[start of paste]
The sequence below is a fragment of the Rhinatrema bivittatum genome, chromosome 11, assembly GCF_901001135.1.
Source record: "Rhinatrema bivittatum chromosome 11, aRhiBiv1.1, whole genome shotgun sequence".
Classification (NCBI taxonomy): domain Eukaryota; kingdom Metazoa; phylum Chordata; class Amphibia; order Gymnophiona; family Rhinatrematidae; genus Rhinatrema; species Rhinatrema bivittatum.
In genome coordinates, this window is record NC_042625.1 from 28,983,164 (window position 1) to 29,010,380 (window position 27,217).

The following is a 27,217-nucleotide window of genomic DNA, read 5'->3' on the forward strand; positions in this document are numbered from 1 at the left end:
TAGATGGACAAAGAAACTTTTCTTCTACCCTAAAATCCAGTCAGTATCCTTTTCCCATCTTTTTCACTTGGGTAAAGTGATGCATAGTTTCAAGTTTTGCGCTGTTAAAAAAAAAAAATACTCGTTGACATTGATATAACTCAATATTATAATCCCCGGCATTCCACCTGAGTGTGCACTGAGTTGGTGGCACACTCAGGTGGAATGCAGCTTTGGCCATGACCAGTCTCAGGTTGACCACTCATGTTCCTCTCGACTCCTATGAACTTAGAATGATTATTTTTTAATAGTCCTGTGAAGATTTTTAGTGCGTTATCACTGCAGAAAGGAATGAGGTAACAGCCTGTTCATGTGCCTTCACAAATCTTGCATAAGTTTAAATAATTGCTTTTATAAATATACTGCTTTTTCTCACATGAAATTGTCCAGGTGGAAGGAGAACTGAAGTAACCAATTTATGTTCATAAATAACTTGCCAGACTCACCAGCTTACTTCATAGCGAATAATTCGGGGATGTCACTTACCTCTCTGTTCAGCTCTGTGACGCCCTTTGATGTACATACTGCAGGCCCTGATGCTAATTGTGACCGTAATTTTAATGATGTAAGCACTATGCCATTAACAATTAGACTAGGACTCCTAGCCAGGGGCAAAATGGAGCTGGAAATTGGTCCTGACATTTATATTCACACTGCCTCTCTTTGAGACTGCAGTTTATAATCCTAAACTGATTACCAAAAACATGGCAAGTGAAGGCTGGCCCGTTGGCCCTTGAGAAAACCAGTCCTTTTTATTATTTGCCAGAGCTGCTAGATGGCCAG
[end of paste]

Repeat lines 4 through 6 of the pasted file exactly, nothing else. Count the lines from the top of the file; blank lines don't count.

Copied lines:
In genome coordinates, this window is record NC_042625.1 from 28,983,164 (window position 1) to 29,010,380 (window position 27,217).

The following is a 27,217-nucleotide window of genomic DNA, read 5'->3' on the forward strand; positions in this document are numbered from 1 at the left end:
TAGATGGACAAAGAAACTTTTCTTCTACCCTAAAATCCAGTCAGTATCCTTTTCCCATCTTTTTCACTTGGGTAAAGTGATGCATAGTTTCAAGTTTTGCGCTGTTAAAAAAAAAAAATACTCGTTGACATTGATATAACTCAATATTATAATCCCCGGCATTCCACCTGAGTGTGCACTGAGTTGGTGGCACACTCAGGTGGAATGCAGCTTTGGCCATGACCAGTCTCAGGTTGACCACTCATGTTCCTCTCGACTCCTATGAACTTAGAATGATTATTTTTTAATAGTCCTGTGAAGATTTTTAGTGCGTTATCACTGCAGAAAGGAATGAGGTAACAGCCTGTTCATGTGCCTTCACAAATCTTGCATAAGTTTAAATAATTGCTTTTATAAATATACTGCTTTTTCTCACATGAAATTGTCCAGGTGGAAGGAGAACTGAAGTAACCAATTTATGTTCATAAATAACTTGCCAGACTCACCAGCTTACTTCATAGCGAATAATTCGGGGATGTCACTTACCTCTCTGTTCAGCTCTGTGACGCCCTTTGATGTACATACTGCAGGCCCTGATGCTAATTGTGACCGTAATTTTAATGATGTAAGCACTATGCCATTAACAATTAGACTAGGACTCCTAGCCAGGGGCAAAATGGAGCTGGAAATTGGTCCTGACATTTATATTCACACTGCCTCTCTTTGAGACTGCAGTTTATAATCCTAAACTGATTACCAAAAACATGGCAAGTGAAGGCTGGCCCGTTGGCCCTTGAGAAAACCAGTCCTTTTTATTATTTGCCAGAGCTGCTAGATGGCCAG